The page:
You may need to cancel your car insurance for various reasons, but it is important to consider your plan for being without coverage beforehand. For drivers making a carrier switch, purchasing a new policy ahead of your current policy’s expiration is a good practice. If you are making a permanent cancellation, consider talking through your situation with an insurance agent to make sure that missing coverage will not put you at legal or financial risk.

When you move

If you move to another state where your current insurance company does not offer coverage, you will need to get a policy from an auto insurer that offers coverage in your area. Arrange for the new policy a few weeks prior to ending your current policy to avoid a lapse in coverage. Some states, like New York, require drivers to surrender their license plates before canceling car insurance, even if it is for an out-of-state move. In these situations, you may need to have a few days of overlapping insurance to avoid state fines.

When you do not have a car

When you sell a vehicle with no plans to replace it, you can cancel your auto insurance. However, it is usually a good idea to hold off on discontinuing coverage until the new owner takes possession and the title is transferred to them. Check with your local DMV to see if you are responsible for turning in your license plates or if they stay with the new owner. If you plan on getting a new car within a few months of selling your old one, you may want to speak with an agent about converting your policy to a non-owner policy. This may help you avoid an insurance lapse, maintain the policy discounts you earned with the company over time and avoid a possible rate increase.

When you want a better deal

You may decide to switch your auto insurance provider to get a better rate. Again, it is usually a good idea to secure a new policy before dropping your current coverage. You can usually switch insurance companies at any time, but closer to the end of the policy term may be better for policyholders obligated to pay a cancellation fee. Having the start date of your new policy match the intended cancellation date of the old policy is the best way to ensure there will be no lapse in coverage. Experts recommend shopping for a new insurance company at least six to eight weeks before your coverage is set to expire.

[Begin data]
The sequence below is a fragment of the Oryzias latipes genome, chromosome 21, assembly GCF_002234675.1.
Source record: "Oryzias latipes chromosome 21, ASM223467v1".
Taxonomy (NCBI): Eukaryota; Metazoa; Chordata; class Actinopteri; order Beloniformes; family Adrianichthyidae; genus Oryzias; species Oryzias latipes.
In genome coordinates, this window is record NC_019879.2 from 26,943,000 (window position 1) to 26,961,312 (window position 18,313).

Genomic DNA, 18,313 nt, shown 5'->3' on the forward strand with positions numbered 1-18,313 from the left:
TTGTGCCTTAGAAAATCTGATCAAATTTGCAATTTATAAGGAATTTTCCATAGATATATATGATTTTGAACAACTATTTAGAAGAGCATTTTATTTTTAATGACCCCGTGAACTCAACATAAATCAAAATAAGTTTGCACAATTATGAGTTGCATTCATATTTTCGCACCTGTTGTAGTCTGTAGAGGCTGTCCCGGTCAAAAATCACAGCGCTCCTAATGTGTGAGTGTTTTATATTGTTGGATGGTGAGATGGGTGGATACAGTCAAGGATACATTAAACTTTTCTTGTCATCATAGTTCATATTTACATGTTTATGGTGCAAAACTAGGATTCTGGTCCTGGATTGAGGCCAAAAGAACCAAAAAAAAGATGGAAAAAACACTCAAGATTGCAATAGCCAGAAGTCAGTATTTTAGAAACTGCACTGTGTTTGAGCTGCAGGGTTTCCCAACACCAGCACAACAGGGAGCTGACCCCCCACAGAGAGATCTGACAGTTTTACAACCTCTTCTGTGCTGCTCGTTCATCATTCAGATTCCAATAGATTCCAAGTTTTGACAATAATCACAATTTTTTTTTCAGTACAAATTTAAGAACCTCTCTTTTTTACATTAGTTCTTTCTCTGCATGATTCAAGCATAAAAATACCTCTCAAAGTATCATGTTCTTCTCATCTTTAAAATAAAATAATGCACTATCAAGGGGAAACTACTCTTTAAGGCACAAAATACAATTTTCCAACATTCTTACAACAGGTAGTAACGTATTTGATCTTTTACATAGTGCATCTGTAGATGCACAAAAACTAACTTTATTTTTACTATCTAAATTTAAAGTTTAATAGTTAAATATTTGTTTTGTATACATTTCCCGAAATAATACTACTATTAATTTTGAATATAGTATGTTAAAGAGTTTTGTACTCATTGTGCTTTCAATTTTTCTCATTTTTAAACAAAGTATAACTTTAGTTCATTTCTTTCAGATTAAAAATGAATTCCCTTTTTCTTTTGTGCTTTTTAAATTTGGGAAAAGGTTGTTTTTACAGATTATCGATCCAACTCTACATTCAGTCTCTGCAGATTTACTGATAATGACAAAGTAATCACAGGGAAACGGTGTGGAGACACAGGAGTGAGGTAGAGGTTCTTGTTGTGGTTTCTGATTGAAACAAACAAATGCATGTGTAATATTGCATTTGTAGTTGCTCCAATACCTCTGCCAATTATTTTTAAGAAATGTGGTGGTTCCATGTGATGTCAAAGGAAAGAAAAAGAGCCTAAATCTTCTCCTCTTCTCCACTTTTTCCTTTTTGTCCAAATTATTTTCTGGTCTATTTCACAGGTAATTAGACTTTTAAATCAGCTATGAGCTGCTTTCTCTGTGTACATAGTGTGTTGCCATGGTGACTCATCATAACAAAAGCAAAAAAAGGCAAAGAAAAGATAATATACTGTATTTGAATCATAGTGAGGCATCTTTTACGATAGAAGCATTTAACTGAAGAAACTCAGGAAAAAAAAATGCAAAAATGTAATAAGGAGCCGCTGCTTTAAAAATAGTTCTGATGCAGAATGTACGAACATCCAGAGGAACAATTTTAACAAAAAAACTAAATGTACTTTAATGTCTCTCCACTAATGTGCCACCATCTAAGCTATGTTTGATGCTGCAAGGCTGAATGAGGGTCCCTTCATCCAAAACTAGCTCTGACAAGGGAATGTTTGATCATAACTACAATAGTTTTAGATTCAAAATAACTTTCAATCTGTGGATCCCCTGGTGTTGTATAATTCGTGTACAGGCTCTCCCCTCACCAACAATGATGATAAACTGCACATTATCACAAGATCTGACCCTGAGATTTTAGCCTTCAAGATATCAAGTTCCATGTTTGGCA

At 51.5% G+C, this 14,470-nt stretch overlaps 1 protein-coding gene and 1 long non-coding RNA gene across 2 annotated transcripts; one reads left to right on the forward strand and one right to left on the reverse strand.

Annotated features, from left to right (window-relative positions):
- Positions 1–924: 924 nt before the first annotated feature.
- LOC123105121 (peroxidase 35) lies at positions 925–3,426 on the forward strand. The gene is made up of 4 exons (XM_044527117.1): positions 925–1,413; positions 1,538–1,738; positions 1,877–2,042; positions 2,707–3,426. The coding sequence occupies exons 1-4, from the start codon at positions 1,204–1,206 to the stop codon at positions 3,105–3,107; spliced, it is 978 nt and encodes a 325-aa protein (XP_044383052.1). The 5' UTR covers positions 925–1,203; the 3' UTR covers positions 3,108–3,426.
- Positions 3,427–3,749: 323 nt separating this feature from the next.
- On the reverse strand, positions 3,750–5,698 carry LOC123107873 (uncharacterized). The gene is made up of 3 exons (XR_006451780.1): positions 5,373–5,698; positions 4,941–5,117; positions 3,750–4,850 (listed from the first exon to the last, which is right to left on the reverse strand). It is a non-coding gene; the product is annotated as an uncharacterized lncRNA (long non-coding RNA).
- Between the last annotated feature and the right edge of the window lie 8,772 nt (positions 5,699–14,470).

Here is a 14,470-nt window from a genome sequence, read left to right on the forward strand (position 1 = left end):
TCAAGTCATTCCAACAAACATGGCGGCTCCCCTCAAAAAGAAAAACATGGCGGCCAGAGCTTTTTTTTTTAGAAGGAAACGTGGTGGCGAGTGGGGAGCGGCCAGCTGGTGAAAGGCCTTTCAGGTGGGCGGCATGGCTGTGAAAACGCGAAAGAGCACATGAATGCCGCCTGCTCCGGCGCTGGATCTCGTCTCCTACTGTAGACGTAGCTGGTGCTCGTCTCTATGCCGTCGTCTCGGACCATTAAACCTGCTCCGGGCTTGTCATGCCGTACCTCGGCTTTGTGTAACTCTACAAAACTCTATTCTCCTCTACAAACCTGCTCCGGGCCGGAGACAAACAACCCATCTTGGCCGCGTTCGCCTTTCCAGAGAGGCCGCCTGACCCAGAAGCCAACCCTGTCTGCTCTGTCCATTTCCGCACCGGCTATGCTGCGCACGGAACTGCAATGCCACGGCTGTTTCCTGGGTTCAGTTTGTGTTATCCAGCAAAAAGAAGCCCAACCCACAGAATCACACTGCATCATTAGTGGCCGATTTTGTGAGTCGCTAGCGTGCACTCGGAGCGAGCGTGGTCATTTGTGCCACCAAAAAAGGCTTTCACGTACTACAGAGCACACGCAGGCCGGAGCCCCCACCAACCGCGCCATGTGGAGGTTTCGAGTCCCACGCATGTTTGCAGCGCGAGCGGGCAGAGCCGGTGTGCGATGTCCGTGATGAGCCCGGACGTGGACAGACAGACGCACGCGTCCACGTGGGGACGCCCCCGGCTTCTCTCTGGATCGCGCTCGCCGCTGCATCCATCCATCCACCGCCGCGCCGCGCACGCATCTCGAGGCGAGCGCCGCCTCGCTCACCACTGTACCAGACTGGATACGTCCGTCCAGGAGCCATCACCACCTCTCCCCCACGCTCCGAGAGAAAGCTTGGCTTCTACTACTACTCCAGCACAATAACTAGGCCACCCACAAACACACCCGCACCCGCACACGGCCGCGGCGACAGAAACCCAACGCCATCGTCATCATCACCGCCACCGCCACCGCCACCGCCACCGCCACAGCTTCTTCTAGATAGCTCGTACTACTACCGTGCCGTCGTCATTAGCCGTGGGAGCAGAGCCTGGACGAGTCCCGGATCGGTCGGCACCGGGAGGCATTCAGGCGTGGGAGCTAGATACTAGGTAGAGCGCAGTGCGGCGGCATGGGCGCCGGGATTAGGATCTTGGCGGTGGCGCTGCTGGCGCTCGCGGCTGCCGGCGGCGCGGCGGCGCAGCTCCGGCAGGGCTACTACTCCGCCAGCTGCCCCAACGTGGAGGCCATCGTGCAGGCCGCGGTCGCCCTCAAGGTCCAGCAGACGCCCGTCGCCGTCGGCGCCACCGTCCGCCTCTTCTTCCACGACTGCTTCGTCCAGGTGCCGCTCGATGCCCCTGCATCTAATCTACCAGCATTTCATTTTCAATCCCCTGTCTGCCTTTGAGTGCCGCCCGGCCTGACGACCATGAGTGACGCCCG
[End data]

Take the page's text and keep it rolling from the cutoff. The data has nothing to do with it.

When you want to reduce coverage

If you have an older vehicle you own outright, you might consider dropping optional collision and comprehensive coverage. Consider the risks beforehand, though. It is important to note that if you discontinue collision and comprehensive, you will likely have to pay out of pocket if your car is damaged or stolen, so you need to be prepared financially. This would be considered a policy amendment, not a policy cancellation.

When you should not cancel your car insurance

While you can cancel your auto insurance anytime, you may not always need to. Before canceling your coverage, it might help to think through why you no longer need insurance and create a strategic approach to prevent potential legal or premium-related issues.

When you will be driving

Canceling coverage on a vehicle you still plan to drive is not the best idea, as it could put you at financial risk and potentially violate state laws. Speak with a licensed insurance agent to learn more about how driving your vehicle without insurance could affect you.

When you move